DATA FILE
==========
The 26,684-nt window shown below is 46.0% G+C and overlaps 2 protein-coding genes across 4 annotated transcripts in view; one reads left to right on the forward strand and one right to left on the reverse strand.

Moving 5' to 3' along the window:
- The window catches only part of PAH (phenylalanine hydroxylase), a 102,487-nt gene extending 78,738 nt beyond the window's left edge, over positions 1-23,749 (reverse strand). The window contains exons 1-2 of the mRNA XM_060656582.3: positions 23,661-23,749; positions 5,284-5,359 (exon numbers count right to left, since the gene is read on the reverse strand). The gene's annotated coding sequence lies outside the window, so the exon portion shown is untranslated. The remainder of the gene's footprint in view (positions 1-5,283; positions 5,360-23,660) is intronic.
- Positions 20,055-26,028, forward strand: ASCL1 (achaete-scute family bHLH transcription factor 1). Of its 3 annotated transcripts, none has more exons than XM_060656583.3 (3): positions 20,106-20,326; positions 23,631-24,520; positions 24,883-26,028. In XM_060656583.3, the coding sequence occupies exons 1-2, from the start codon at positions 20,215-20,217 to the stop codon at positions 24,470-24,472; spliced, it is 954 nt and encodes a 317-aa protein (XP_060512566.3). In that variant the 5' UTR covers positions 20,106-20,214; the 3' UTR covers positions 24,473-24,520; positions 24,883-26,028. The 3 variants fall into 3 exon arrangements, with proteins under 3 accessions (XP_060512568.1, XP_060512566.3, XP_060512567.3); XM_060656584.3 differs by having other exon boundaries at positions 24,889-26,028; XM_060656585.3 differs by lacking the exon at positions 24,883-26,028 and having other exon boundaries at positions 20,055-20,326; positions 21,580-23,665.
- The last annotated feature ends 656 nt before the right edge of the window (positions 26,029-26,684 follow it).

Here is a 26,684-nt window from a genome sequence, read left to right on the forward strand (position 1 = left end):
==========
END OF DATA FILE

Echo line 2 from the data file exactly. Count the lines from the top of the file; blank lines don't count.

Moving 5' to 3' along the window: